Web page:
The New England Journal of Medicine published in the July 14 issue, a study of 46 patients with asthma and compared albuterol, sham acupuncture, placebo albuterol, and no intervention. Each patient had one of the four done in random order at four office visits. Measured outcomes were self-report of breathlessness and lung function. The lung function test used was the forced expiratory volume in one second (FEV1) which is a measure of how hard can you blow out for one second and is a traditional asthma outcome.
In brief summary, albuterol improved function, and all three 'treatments' improved the reported symptoms, but the "no treatment" did not increase function or improve symptoms. Rather than concluding that albuterol is the best of the four options for treating asthma, the authors conclude that self-reported symptoms are not a reliable outcome to measure and that placebo effects can be clinically meaningful even when compared to active treatments.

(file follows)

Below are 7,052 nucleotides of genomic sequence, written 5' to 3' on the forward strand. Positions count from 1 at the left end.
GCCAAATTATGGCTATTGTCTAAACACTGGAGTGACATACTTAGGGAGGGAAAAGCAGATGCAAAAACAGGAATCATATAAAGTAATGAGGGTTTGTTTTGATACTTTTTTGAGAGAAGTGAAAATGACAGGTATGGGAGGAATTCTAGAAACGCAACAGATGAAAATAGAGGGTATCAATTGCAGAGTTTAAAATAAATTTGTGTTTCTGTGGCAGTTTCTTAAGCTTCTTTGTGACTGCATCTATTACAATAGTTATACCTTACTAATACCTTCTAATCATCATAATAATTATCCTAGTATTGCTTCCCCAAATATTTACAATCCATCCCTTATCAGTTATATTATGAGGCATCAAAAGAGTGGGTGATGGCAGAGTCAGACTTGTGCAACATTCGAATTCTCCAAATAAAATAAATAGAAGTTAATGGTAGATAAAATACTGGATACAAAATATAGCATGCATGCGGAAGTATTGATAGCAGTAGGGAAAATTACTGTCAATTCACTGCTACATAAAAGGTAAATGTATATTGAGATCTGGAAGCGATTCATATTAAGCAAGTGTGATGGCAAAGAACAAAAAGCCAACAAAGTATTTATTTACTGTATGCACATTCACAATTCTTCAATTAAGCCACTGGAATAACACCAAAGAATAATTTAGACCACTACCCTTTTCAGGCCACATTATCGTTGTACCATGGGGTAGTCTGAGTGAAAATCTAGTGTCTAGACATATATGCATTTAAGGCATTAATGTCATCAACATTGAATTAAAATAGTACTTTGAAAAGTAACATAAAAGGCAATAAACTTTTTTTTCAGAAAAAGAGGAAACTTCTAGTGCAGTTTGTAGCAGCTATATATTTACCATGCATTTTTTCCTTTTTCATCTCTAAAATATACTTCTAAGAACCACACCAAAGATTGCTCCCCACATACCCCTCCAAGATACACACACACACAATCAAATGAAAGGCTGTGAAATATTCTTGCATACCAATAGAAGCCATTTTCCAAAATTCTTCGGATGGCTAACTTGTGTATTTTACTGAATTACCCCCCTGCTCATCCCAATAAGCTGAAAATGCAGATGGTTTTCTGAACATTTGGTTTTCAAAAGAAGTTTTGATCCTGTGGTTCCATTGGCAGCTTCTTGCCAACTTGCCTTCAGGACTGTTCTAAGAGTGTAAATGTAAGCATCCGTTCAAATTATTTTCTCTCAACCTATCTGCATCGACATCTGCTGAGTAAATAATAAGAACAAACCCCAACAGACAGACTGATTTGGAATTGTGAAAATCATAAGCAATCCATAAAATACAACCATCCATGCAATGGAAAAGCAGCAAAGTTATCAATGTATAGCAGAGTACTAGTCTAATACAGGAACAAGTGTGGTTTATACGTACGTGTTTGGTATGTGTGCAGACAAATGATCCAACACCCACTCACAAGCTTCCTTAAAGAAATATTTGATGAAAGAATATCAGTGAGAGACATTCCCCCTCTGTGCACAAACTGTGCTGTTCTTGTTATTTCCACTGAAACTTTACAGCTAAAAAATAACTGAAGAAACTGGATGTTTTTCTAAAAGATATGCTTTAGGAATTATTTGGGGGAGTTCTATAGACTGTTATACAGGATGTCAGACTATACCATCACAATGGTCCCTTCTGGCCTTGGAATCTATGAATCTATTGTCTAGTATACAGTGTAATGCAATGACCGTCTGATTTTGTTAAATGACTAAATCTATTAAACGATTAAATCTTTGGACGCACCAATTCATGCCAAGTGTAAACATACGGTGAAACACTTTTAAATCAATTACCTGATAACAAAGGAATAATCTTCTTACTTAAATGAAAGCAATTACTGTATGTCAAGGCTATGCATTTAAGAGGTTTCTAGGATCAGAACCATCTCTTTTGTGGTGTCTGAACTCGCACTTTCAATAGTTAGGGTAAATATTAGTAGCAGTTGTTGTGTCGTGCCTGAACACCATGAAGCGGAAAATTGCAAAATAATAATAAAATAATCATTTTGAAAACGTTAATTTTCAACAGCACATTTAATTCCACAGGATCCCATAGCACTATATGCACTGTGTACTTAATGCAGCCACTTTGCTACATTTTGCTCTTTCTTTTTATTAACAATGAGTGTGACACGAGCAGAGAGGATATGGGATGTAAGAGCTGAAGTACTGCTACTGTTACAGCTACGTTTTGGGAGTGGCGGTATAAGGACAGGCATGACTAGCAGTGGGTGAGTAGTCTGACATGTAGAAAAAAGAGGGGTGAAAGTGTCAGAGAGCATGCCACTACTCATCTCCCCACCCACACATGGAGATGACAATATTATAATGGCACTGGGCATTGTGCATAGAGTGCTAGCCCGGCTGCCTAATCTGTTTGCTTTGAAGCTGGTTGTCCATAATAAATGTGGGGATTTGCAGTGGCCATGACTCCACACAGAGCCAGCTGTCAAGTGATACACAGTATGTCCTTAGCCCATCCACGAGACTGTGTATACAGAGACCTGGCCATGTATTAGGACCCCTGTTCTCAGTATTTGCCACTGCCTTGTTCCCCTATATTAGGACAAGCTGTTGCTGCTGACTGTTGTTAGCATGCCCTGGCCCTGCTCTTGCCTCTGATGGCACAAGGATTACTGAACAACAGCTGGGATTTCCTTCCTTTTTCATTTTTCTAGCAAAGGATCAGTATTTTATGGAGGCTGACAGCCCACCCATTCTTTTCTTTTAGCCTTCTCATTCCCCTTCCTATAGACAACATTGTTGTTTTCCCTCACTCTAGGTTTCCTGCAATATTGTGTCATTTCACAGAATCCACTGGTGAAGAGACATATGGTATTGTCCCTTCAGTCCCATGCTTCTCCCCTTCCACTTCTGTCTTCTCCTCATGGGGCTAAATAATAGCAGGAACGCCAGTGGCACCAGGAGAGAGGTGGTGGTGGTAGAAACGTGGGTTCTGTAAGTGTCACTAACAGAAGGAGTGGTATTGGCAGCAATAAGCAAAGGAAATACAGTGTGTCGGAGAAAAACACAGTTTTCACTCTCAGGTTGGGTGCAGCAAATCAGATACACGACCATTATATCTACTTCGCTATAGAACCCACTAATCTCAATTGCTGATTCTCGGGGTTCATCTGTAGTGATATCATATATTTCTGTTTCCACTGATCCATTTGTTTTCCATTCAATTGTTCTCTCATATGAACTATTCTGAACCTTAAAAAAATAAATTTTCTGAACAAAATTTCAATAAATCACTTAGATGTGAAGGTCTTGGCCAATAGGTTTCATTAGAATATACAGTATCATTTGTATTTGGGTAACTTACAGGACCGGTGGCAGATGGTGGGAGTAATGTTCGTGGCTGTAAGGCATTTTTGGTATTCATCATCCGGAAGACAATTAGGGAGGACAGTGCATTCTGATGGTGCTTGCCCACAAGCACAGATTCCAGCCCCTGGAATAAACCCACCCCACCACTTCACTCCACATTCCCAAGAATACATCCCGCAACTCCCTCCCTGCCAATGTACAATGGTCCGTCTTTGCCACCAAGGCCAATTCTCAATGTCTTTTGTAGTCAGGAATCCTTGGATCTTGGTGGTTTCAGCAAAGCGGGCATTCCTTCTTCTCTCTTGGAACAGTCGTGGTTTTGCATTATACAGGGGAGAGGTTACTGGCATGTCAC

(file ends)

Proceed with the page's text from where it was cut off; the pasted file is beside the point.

Peter Lipson, blogging for Science Based Medicine, has a much more thorough review of this paper, but one of his conclusions is the same as one of my first reactions to the paper. Namely, the placebo effect is probably largely due to the interaction of being kind and caring for someone, which (miraculously!) is part and parcel of real treatments as well as placebos. Therefore, we can focus our attention on real treatments without having to worry about "losing" the benefit seen with placebos simultaneously making our patients feel better and actually be better at the same time.